First Person Singular
My father had a very aggressive athletic sister, so he just assumed all women could do anything. I think it was not until I got to Harvard Law School [in the early 1960s] where it suddenly hit me that not everybody was quite as open and supportive of women as my father. All my life I have gone to public schools, and I got to Harvard, and there were only 15 women in the class. And almost every one of them there had been in "sexagrated" grade schools from kindergarten on. They just thought this coed situation was so amazing. Fifteen women, and all the rest are men?
All of a sudden, you had people saying things like, "Do you realize you have taken this position from a man?" And even the dean of Harvard Law School said the same thing, and he was then [a member of] the U.S. Civil Rights Commission. He had all the women over to his house the first week, and he put us in a circle and said, "I want to know why you came here." His spin was: We let you in equally, but I don't think any of you are going to use this [law degree]. So, we count how many of you there are, and we let in that many more men.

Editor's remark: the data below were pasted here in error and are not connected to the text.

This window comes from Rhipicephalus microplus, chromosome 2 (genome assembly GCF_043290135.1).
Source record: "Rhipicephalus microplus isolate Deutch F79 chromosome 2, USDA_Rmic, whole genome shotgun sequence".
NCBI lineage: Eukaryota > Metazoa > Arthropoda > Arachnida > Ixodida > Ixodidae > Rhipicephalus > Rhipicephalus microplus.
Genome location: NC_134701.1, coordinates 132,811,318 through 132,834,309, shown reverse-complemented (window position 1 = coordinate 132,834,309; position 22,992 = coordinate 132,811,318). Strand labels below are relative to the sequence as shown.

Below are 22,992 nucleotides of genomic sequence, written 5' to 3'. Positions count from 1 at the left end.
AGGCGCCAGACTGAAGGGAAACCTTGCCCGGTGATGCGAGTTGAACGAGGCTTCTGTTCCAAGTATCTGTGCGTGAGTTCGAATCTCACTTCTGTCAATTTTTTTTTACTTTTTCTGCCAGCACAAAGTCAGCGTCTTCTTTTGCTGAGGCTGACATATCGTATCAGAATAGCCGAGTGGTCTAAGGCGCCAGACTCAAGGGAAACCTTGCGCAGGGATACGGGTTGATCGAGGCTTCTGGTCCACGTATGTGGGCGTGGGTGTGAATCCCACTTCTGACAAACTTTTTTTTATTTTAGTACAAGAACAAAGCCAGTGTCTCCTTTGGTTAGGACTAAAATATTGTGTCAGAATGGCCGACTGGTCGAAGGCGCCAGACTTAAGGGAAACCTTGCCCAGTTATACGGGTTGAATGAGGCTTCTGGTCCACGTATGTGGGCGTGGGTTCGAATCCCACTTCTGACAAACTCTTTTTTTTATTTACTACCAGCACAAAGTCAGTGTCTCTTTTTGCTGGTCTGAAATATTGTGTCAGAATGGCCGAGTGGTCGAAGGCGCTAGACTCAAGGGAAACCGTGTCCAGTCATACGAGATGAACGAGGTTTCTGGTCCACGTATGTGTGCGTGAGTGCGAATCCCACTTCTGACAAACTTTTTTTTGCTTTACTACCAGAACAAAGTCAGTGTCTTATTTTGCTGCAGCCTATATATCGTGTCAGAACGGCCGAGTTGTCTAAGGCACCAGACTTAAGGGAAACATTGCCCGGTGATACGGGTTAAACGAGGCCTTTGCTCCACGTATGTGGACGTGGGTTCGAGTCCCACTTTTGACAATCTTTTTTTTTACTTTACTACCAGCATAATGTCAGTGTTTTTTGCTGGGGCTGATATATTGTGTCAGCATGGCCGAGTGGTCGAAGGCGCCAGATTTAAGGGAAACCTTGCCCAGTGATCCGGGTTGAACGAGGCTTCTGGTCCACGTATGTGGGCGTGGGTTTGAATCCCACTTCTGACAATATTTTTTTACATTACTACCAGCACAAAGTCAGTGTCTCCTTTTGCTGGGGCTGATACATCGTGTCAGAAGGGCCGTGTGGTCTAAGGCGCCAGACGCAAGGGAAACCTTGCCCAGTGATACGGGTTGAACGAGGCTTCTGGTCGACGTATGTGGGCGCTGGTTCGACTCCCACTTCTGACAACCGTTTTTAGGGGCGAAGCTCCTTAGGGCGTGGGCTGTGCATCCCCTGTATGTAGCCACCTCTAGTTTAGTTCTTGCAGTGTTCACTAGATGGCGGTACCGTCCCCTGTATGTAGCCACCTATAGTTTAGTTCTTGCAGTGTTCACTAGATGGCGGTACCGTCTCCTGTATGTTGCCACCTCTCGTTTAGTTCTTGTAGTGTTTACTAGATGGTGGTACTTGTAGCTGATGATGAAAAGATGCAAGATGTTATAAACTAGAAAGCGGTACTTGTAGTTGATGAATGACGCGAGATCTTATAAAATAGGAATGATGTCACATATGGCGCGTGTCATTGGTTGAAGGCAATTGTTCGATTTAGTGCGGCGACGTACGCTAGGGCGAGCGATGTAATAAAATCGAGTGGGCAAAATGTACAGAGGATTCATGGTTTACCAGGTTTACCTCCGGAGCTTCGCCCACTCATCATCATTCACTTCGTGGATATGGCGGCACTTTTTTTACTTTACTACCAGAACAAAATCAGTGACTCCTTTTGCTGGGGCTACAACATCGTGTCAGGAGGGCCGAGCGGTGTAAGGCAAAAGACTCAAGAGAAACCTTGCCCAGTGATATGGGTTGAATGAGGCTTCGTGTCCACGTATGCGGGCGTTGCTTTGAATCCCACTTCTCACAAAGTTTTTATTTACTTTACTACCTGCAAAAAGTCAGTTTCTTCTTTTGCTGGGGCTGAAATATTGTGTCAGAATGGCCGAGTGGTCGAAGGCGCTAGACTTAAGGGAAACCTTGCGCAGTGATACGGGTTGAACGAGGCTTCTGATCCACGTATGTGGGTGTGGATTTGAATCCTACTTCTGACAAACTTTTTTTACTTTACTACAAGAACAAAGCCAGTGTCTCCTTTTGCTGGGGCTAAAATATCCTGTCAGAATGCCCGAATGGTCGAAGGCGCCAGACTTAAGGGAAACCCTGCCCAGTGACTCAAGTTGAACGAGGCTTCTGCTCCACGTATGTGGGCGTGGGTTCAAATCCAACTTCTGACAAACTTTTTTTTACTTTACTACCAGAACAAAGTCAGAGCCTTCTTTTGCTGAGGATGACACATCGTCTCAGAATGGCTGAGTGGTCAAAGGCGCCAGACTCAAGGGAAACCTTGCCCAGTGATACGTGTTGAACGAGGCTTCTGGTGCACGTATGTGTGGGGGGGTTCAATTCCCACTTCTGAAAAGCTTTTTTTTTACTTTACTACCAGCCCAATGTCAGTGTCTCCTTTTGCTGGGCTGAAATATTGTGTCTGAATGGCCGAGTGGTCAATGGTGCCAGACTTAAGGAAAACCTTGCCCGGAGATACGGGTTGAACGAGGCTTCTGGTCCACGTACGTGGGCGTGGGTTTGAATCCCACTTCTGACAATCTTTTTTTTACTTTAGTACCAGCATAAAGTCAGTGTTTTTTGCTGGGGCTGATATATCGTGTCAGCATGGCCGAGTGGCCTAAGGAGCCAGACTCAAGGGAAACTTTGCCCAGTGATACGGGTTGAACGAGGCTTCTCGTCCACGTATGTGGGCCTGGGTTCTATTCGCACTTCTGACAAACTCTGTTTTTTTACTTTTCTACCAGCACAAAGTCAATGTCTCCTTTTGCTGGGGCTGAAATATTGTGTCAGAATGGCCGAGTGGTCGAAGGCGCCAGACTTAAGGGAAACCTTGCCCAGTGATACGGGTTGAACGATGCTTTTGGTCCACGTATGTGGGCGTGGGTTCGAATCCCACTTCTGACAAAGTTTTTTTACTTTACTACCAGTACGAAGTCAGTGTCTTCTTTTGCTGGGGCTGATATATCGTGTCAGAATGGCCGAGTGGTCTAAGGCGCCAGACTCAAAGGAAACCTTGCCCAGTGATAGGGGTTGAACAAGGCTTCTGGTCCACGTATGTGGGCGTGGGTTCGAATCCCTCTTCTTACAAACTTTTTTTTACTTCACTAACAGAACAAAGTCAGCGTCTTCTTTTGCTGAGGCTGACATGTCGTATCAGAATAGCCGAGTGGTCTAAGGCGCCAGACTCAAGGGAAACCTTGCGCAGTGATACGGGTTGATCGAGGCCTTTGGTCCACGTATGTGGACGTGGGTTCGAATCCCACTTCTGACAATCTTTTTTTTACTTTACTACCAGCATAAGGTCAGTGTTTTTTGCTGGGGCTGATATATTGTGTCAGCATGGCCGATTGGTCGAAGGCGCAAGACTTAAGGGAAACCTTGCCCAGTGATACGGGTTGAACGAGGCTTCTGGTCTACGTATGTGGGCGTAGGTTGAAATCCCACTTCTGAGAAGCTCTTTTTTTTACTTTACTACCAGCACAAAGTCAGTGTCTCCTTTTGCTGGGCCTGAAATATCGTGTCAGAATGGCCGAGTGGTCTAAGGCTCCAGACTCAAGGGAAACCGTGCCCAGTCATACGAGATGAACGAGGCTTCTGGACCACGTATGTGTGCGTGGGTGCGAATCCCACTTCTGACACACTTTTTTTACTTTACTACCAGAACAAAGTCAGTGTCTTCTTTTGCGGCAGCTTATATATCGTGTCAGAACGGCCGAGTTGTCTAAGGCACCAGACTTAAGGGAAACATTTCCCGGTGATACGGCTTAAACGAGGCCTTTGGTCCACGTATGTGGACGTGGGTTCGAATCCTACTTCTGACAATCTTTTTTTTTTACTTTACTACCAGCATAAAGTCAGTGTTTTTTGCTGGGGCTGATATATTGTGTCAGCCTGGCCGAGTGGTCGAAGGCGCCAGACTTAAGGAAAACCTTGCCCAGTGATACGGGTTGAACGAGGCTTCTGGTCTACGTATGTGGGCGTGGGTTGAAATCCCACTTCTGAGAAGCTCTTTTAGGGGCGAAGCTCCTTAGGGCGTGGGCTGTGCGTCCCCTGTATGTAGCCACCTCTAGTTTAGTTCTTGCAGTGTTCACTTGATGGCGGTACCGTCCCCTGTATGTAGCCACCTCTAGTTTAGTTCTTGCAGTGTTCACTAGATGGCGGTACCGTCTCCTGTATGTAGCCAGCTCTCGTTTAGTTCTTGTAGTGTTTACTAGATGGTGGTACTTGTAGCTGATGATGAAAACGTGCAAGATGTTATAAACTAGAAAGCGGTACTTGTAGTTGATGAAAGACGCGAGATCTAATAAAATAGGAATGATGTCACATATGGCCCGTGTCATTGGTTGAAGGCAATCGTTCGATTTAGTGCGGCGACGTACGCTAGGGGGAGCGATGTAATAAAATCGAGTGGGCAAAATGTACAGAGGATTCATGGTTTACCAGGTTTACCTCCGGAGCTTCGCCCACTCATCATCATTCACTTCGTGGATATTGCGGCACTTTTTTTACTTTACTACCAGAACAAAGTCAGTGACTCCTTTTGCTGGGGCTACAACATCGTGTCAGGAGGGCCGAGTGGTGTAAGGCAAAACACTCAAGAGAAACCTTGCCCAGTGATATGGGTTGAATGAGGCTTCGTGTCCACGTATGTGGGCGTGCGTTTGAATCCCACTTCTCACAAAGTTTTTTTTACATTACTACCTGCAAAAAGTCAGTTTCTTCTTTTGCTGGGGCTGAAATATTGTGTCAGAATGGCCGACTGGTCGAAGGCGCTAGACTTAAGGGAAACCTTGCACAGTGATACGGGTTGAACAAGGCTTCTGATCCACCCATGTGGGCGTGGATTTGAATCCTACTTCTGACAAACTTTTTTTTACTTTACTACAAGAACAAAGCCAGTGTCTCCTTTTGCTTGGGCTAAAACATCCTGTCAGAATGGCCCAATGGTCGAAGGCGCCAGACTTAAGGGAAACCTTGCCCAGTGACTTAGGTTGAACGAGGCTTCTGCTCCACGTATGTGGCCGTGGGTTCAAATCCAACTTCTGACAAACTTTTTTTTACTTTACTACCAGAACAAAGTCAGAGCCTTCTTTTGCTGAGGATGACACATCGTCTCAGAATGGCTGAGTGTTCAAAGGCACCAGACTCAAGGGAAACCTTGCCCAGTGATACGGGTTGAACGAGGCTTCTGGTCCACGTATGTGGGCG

I don't know what they thought -- that we were going to hang the degree over the changing table or something? It seemed quite amazing to me that this incredibly bright group of young women would just be there on a lark. Here was this very bright man who understood racism, but did not understand at all that he was being very sexist saying such a thing. Well, he went around and asked each of us why we came [to Harvard]. Of course, everyone is shaking in their chair because this is the dean -- except for this wonderful young woman from California. She looks him straight in the eye and says, "Well, I am only here because I could not get in at Yale." He went ballistic.
Harvard really prepared me for Congress.
Interview by Cathy Areu